Young stars can devour a planet

An artistic illustration of the young star RW Aur A consuming planetary debris.

(NASA/CXC/M. Weiss; X-ray spectrum: NASA/CXC/MIT/H. M. Günther )

Researchers from NASA’s Chandra X-ray Observatory may saw a young star where the planet.

For decades, scientists have observed irregular dimming of RW Aur A, a young star in the constellation Taurus constellation Auriga. Questions about this star grew as it began to dim more frequently and for longer periods of time, according to Hans Moritz Guenther, a scientist in MIT’s Kavli Institute for Astrophysics and Space Research and the lead author of the study. Physicists in search of the phenomenon have observed RW Aur A with the help of NASA’s Chandra X-ray Observatory, and the researchers believe that they may be the reason for this dimming: This young star is “eating” a planet, told Guenther

On the basis of the new Chandra observations, Guenther, the team thinks that there are two baby planetary bodies (at least one of which is large enough to be a planet) collide, and the debris of this crash is to fall in RW Aur A. This debris would create a “veil” of gas and dust that would obscure the star’s light, according to a statement from Chandra. [The Puzzle of ‘Tabby’ s Stars: 9 NASA Explanations for the Star is Strange Dimming]

“Computer simulations have long predicted that planets can fall into a young star, but never before have we noted that,” Guenther said in the statement. “If our interpretation of the data is correct, this would be the first time that we directly observe a young star devouring a planet or planets.”

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In a previous observation of the young stars in 2017, astronomers found 10 times more iron coming from the disk of dust and gas that remains around the star than an earlier observation was found in 2013, according to the statement. And “that iron has to come from somewhere,” Guenther said Guenther and his colleagues suggest that this iron must have come from planetary debris around the star that had “broken down” in the clash between the two baby planetary bodies.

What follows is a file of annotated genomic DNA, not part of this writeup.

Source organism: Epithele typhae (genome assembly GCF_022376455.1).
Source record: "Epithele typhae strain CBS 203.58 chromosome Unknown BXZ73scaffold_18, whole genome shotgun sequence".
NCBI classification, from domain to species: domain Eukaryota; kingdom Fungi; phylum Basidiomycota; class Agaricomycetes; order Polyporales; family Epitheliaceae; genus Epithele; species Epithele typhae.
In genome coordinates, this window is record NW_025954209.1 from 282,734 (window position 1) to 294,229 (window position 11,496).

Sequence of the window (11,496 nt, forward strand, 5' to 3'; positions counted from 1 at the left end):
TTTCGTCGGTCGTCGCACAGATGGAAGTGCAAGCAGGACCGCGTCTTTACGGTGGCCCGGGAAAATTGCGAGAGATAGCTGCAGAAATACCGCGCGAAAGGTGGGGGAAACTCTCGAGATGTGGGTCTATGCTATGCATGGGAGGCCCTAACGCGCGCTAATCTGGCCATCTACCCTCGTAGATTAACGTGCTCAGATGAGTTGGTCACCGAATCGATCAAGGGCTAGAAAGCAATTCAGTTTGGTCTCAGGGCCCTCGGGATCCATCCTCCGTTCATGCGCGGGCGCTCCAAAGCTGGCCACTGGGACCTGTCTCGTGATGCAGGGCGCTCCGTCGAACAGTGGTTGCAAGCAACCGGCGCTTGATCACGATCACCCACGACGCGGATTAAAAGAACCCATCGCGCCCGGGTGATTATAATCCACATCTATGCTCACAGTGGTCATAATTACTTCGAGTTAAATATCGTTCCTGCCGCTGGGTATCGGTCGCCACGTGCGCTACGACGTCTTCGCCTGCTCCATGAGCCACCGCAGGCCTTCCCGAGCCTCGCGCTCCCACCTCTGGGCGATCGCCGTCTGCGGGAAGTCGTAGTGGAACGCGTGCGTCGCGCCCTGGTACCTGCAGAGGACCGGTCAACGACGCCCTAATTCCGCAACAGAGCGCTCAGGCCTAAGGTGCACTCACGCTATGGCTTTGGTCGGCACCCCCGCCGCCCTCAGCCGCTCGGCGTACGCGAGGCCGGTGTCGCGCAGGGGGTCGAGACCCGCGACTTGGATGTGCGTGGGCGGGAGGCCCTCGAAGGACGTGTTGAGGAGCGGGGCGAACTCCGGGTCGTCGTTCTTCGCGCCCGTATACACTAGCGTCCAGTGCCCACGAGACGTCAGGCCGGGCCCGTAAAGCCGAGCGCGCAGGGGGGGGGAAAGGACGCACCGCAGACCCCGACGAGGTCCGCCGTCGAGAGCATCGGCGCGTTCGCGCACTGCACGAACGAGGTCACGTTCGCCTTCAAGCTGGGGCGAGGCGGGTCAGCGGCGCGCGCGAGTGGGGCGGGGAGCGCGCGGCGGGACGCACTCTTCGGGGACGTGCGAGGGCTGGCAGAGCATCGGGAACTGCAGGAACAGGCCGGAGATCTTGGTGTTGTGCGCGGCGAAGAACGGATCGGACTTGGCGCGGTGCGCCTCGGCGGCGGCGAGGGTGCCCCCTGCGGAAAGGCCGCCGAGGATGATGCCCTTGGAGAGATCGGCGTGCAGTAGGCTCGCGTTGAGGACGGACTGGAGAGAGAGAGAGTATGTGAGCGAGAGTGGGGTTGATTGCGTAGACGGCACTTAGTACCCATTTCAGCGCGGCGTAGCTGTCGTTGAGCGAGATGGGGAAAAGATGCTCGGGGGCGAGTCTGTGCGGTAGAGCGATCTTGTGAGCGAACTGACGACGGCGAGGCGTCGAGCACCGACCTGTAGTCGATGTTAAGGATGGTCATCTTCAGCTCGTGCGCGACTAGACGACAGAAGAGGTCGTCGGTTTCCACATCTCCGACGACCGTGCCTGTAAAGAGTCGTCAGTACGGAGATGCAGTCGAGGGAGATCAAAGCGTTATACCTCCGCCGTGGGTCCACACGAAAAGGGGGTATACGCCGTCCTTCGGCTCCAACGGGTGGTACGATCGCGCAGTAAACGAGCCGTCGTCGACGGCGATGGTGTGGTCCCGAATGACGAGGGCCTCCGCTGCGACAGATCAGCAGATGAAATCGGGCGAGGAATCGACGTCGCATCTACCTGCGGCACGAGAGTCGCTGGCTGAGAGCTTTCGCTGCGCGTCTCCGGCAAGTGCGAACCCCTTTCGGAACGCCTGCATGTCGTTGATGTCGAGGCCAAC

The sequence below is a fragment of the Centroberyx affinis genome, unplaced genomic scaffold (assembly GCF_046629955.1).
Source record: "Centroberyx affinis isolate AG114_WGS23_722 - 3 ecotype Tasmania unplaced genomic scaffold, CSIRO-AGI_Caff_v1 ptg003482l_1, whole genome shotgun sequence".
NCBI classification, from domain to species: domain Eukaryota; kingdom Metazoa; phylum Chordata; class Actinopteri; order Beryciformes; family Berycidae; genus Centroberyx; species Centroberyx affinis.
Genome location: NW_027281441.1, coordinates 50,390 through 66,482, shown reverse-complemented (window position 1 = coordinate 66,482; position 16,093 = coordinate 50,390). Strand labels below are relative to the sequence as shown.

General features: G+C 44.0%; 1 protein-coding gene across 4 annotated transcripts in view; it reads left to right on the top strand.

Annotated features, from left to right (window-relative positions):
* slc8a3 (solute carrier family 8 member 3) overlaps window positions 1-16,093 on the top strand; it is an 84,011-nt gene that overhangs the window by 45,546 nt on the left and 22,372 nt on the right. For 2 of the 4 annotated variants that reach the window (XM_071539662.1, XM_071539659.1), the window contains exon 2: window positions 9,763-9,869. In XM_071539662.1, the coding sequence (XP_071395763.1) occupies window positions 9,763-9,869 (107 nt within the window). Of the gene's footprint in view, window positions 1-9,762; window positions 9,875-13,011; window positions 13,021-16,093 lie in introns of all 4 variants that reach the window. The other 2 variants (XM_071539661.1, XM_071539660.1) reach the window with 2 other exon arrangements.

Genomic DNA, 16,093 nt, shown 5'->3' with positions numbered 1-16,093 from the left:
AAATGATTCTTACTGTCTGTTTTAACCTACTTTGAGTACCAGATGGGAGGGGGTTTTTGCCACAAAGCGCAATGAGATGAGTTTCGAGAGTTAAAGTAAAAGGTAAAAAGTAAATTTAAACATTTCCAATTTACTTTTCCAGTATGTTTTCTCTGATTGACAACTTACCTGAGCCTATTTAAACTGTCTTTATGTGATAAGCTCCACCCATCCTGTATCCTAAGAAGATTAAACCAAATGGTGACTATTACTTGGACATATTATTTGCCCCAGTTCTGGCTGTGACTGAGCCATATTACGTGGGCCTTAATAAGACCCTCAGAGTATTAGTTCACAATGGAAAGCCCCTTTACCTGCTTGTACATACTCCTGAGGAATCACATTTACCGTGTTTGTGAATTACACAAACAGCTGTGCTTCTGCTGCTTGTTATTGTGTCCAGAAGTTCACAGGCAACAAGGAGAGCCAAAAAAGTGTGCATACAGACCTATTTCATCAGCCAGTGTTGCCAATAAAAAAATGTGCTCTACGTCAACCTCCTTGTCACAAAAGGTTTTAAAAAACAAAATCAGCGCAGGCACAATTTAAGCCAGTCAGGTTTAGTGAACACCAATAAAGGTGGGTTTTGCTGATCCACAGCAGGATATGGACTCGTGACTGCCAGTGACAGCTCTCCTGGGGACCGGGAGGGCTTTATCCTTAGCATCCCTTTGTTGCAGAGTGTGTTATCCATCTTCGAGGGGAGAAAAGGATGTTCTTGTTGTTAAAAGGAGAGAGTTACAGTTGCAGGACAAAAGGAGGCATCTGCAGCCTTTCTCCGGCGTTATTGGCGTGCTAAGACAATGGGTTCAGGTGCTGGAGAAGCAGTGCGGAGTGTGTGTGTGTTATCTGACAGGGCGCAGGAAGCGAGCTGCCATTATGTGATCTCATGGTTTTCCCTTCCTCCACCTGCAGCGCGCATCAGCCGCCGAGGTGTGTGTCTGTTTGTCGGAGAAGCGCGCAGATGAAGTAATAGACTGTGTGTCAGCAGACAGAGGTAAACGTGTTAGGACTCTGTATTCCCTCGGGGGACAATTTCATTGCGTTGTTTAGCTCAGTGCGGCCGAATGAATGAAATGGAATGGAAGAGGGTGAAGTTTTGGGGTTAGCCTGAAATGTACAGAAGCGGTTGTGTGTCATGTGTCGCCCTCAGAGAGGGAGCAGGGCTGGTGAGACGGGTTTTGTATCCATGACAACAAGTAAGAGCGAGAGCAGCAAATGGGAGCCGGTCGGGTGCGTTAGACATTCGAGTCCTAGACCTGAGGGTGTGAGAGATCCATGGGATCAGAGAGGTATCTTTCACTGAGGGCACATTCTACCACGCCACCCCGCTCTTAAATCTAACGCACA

“Every time that we have seen [RW Aur A], it looked quite different than it used to be,” said Guenther with reference to the star iron levels, and brightness. Researchers think that the previous dimming events with the young star can also be caused by similar collisions, according to the statement.

But, while Guenther and his team think that this smashup would have released iron and materials in the star, obscuring the light, and the cause is too vague, it is not the only explanation.

Guenther told that it is equally likely that there are small pieces of the material (such as iron) may be recorded in a “dust pressure trap’, in which material is trapped in the disk of dust and gas surrounding the star to sudden changes in the drive source of the material to be released. This material, including iron, can then “fall” into the nearby star.

But the evidence is clear that the “iron must come from the disc, the young stellar disk where the planets formed around the star,” and there is a “fairly large amount of iron that comes from somewhere in a short time — that is what we know.”

The team will keep the young star again to see if the amount of iron is changed and, hopefully, a better insight into these events. By studying this star, which the researchers hope to get a better idea of what really goes on in the life of a young star and how child planets manage to survive, according to the statement.

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